Lead From the Middle:
How to Impact Results Regardless of Title
By Dan Coughlin
boss wants three projects done immediately, your peers are focused
on hitting their department’s planned goals, your employees want
raises and promotions, and your customers are demanding faster,
better, and cheaper. So what are you as a mid-level manager supposed
Leadership means influencing how other people think in ways that
generate better, sustainable results both for your organization and
the people in it. Notice: leadership equals ability to influence,
not your title. There are four keys to influencing others:
Create a Leadership Framework: You only need three things to
lead. You need to know your organization’s three most important
desired outcomes, the three most important outcomes the person
you’re trying to influence wants to improve, and ways to influence
how the person thinks. Take out a sheet of paper and answer these
What are my organization’s three HPOs (highest priority desired
What are the three HPOs for the person I’m trying to influence?
How can I influence that person to think in ways that will
generate better results both for the organization and for what
he, or she, wants to achieve?
you’re ready to lead. It doesn’t matter what your title is or what
role you have in the organization. It also doesn’t matter what title
or role the other person has. Just lead.
the Tools of Influence: There are at least five ways to
influence other people: demonstrate, ask, share, clarify, and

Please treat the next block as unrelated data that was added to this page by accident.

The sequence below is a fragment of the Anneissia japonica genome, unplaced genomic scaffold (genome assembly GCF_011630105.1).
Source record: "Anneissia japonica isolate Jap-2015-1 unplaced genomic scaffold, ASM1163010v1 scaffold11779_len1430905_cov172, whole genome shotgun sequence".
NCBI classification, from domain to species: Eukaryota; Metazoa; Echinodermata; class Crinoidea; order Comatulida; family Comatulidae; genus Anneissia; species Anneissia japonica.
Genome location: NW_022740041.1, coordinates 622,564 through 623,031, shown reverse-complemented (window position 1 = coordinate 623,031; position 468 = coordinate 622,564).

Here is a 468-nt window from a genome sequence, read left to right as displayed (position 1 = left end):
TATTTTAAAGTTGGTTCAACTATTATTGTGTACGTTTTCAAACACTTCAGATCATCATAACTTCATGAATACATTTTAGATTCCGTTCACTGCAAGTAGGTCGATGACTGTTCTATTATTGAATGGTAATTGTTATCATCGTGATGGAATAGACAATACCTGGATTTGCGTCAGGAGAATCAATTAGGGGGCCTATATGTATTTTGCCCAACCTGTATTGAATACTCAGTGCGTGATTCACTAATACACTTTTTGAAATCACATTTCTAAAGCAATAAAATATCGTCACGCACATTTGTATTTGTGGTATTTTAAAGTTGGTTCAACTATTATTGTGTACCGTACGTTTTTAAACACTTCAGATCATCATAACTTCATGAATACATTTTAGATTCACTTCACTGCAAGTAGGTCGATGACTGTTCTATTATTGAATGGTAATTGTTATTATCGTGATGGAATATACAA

challenge. Here’s a brief description of each:
Demonstrate - In everyday situations, demonstrate the behavior
you want to see in others. I’ll never forget the manager who
screamed, “We have to be more hospitable with our guests.” Ironic,
- Ask your boss, “What is the most important business outcome
you want to improve over the next six months, and what three things
do you think we could do that would have the greatest positive
impact on improving that outcome?” By asking that question you have
narrowed the focus going forward, and clarified where not to spend
your time. You can use this same question with your peers and with
- If the other person is into sports, share a sports analogy. If the
person is into music, share a music analogy. Find a connection
outside of the topic at hand and share a story or an analogy that
could influence the other person’s way of thinking.
with a former college track star who was the Senior Director of
Operations for a $4 Billion division. He was very talented, but not
effective with working with the operations and human resources
departments. I asked, “When you were in college was it possible for
you to win your event, but for your team to lose the track meet.” He
said, “Of course. That’s why I had to focus on supporting my
teammates. It wasn’t enough for me to just win.” I waited silently.
And then he said, “Ok, ok, I get it. I need to support the other
Clarify – Clarify the risks and rewards of taking action by
asking the group, “What are the potential risks of we take this